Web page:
Wednesday, 20 July 2016

"Red hair, sir, in my opinion, is dangerous"*

A few weeks ago, shortly before the fabulous and fantastic family holiday in Portugal, I received an unscheduled call from my goddaughter whose wedding we were due to attend in Guernsey in July. "Will you make a speech at my wedding please?" Which speech? Best man, groom...? But no, the speech which is usually the honour of the father of the bride in this day and age was, back in the day of our own weddings, assumed by a close friend of the family and that turned out to be me. I did stop and think about my answer over a few hours because it is a big thing to do, the potential for stuffing up fairly enormous, and, if we're honest here, aside from work-related presentations, most of my public speaking over the last 10 years has taken the form of alcohol-fuelled ramblings of an off-the-cuff nature spoken from the position of standing on a chair late in proceedings.

"Yes! It will be an honour!" Did I really say that? I need to point out at this time that my goddaughter is a redhead and as the mother of another formidable redhead, I know that a negative response is not an option. So over the next few weeks there were Skype calls, phone calls and emails to family and friends of the bride until I had amassed sufficient information to write something half decent. First draft completed but it felt clunky and distinctly unfunny.

Meanwhile there were two trips to London in a week (that's a lot for me) - firstly with number 3 to Wimbledon where we were treated to Federer and Murray and generous hospitality from the CBs, and then for a luvvielicious press night at the Royal Court for number 1's (well, strictly speaking Matt Smith's) new play, Unreachable Very funny and a good move for number 1 career-wise. Then it's on to the after-party (careful, or I shall burst into Remix to Ignition by that fine Yorkshire singer, Our Kelly) where there are so many luvvies that my beloved kept saying "It's him off..." which is how our late friend Richard Whiteley used to refer to himself. 

Back to Yorkshire and the reality of the clunky speech and time running out. Number 1, when she is not gainfully employed in the acting profession is a mean motivational speaker and was my saviour. "Help!" I said. And she did. The clunky speech was returned to me with all my bits in tact, except for references to Meat Loaf, but reordered and with a few extra jokes which totally worked. And actually the first time I read it, it was funny.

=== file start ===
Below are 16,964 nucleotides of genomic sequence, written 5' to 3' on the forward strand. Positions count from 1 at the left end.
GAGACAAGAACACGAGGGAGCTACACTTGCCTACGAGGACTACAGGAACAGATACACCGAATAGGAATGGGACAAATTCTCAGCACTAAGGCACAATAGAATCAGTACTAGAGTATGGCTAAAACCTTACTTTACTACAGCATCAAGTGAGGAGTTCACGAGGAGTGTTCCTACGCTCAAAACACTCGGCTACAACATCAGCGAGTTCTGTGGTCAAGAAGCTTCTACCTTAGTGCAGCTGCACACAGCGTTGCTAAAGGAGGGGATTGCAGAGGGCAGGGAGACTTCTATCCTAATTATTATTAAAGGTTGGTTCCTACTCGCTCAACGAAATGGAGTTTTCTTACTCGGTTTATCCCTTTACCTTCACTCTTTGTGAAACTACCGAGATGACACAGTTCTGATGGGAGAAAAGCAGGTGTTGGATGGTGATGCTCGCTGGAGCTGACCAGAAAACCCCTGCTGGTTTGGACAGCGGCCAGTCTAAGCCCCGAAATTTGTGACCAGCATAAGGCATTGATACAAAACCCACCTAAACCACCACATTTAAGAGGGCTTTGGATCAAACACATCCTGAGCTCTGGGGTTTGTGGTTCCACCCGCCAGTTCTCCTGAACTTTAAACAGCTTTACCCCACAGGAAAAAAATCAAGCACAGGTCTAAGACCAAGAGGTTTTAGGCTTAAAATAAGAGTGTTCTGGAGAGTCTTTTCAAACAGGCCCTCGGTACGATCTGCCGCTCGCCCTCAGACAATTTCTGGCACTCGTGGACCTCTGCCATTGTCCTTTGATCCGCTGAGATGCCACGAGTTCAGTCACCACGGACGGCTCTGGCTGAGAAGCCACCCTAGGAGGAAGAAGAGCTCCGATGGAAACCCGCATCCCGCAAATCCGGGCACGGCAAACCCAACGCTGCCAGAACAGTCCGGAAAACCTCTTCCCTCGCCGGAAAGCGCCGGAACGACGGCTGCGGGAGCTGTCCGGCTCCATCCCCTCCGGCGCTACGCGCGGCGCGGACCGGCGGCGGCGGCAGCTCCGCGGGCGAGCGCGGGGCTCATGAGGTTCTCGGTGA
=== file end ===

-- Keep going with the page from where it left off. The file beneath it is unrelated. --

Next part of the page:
Fast-forward a mere two days and we are on Guernsey the night before the wedding and my goddaughter, the bride, makes a cracking unscripted speech at dinner which reminds me that, as probably the only person in the room who didn't go to university, I am the least qualified to face the task ahead. "The mountains that must be climbed in unsuitable shoes..."

Before we head out the following afternoon, me in my totally ridiculous hat (but I love it) I practised my speech for the 25th and last time, and for the first time in front of my beloved. "You'll have to stop for the laughs," he said. "What laughs?" I wailed, "it's not funny!"

The wedding was beautiful and one of the readings had been mine at number 1's wedding a few weeks before - surely a good omen? Back at the reception, the godfather is minding me like a stalker. He knows that if I turn and run now, he's in the frame for speechifying. Stone cold sober, unlike the audience, with just a gin and tonic stiffener 10 minutes before, and I'm up. Here we go...

They laughed - and apparently they cried too - but in a good way, if there is such a thing. Mission accomplished. The groom and best man were awesome and I did some speed-drinking on red wine and mohitos to catch up with everyone else.

Brilliant wedding, gorgeous bride, great times with good friends and now, sitting in the departure lounge at the airport, a massive sense of relief. Thank you, Guernsey! I'll be back soon (hopefully with rather less responsibility!)

*PG Wodehouse 

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